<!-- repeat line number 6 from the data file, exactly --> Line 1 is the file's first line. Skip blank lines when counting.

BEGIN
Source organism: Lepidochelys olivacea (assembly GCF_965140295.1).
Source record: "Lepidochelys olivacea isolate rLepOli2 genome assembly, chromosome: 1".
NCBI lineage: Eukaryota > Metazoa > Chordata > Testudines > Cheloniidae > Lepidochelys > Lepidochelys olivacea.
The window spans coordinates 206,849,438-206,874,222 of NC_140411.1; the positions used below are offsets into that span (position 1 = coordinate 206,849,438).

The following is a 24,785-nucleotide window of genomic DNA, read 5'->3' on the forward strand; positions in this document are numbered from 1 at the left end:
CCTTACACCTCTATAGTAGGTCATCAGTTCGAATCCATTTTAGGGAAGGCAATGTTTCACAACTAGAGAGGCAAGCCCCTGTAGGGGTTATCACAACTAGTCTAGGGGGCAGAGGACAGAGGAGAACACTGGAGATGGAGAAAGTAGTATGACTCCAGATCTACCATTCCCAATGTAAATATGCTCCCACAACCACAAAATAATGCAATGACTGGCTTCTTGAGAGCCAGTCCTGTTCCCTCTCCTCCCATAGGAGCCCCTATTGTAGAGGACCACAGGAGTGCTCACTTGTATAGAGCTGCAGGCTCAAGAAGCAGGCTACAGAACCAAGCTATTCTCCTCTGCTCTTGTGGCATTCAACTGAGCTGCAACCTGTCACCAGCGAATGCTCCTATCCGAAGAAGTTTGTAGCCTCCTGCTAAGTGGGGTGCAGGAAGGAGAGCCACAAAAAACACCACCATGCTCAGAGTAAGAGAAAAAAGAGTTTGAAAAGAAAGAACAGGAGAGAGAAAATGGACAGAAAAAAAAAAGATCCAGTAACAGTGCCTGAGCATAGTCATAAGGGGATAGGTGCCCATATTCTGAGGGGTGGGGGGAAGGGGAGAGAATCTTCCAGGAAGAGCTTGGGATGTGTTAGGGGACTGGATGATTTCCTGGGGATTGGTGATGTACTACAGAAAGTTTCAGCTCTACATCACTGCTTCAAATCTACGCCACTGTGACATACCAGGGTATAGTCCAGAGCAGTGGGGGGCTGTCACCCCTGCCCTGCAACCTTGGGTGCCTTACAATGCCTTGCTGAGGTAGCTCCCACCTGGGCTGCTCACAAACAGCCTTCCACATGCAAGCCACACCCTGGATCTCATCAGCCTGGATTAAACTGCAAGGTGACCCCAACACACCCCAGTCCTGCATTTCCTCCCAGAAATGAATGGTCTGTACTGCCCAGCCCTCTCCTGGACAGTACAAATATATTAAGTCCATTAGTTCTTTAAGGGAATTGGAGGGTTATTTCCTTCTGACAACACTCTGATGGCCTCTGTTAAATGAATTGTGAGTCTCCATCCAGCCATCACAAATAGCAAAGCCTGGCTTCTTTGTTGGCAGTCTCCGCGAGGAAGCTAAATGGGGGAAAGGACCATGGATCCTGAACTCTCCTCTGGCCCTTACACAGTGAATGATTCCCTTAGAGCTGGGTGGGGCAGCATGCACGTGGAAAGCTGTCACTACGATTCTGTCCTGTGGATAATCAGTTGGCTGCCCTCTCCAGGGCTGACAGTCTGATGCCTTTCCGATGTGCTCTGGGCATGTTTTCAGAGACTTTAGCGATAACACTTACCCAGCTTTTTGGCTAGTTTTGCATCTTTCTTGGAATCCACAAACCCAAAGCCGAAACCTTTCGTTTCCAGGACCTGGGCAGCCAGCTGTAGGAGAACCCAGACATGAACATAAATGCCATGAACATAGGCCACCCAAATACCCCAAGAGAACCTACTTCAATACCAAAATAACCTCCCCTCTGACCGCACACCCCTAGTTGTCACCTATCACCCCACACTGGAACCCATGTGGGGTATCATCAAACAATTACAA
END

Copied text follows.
CCTTACACCTCTATAGTAGGTCATCAGTTCGAATCCATTTTAGGGAAGGCAATGTTTCACAACTAGAGAGGCAAGCCCCTGTAGGGGTTATCACAACTAGTCTAGGGGGCAGAGGACAGAGGAGAACACTGGAGATGGAGAAAGTAGTATGACTCCAGATCTACCATTCCCAATGTAAATATGCTCCCACAACCACAAAATAATGCAATGACTGGCTTCTTGAGAGCCAGTCCTGTTCCCTCTCCTCCCATAGGAGCCCCTATTGTAGAGGACCACAGGAGTGCTCACTTGTATAGAGCTGCAGGCTCAAGAAGCAGGCTACAGAACCAAGCTATTCTCCTCTGCTCTTGTGGCATTCAACTGAGCTGCAACCTGTCACCAGCGAATGCTCCTATCCGAAGAAGTTTGTAGCCTCCTGCTAAGTGGGGTGCAGGAAGGAGAGCCACAAAAAACACCACCATGCTCAGAGTAAGAGAAAAAAGAGTTTGAAAAGAAAGAACAGGAGAGAGAAAATGGACAGAAAAAAAAAAGATCCAGTAACAGTGCCTGAGCATAGTCATAAGGGGATAGGTGCCCATATTCTGAGGGGTGGGGGGAAGGGGAGAGAATCTTCCAGGAAGAGCTTGGGATGTGTTAGGGGACTGGATGATTTCCTGGGGATTGGTGATGTACTACAGAAAGTTTCAGCTCTACATCACTGCTTCAAATCTACGCCACTGTGACATACCAGGGTATAGTCCAGAGCAGTGGGGGGCTGTCACCCCTGCCCTGCAACCTTGGGTGCCTTACAATGCCTTGCTGAGGTAGCTCCCACCTGGGCTGCTCACAAACAGCCTTCCACATGCAAGCCACACCCTGGATCTCATCAGCCTGGATTAAACTGCAAGGTGACCCCAACACACCCCAGTCCTGCATTTCCTCCCAGAAATGAATGGTCTGTACTGCCCAGCCCTCTCCTGGACAGTACAAATATATTAAGTCCATTAGTTCTTTAAGGGAATTGGAGGGTTATTTCCTTCTGACAACACTCTGATGGCCTCTGTTAAATGAATTGTGAGTCTCCATCCAGCCATCACAAATAGCAAAGCCTGGCTTCTTTGTTGGCAGTCTCCGCGAGGAAGCTAAATGGGGGAAAGGACCATGGATCCTGAACTCTCCTCTGGCCCTTACACAGTGAATGATTCCCTTAGAGCTGGGTGGGGCAGCATGCACGTGGAAAGCTGTCACTACGATTCTGTCCTGTGGATAATCAGTTGGCTGCCCTCTCCAGGGCTGACAGTCTGATGCCTTTCCGATGTGCTCTGGGCATGTTTTCAGAGACTTTAGCGATAACACTTACCCAGCTTTTTGGCTAGTTTTGCATCTTTCTTGGAATCCACAAACCCAAAGCCGAAACCTTTCGTTTCCAGGACCTGGGCAGCCAGCTGTAGGAGAACCCAGACATGAACATAAATGCCATGAACATAGGCCACCCAAATACCCCAAGAGAACCTACTTCAATACCAAAATAACCTCCCCTCTGACCGCACACCCCTAGTTGTCACCTATCACCCCACACTGGAACCCATGTGGGGTATCATCAAACAATTACAA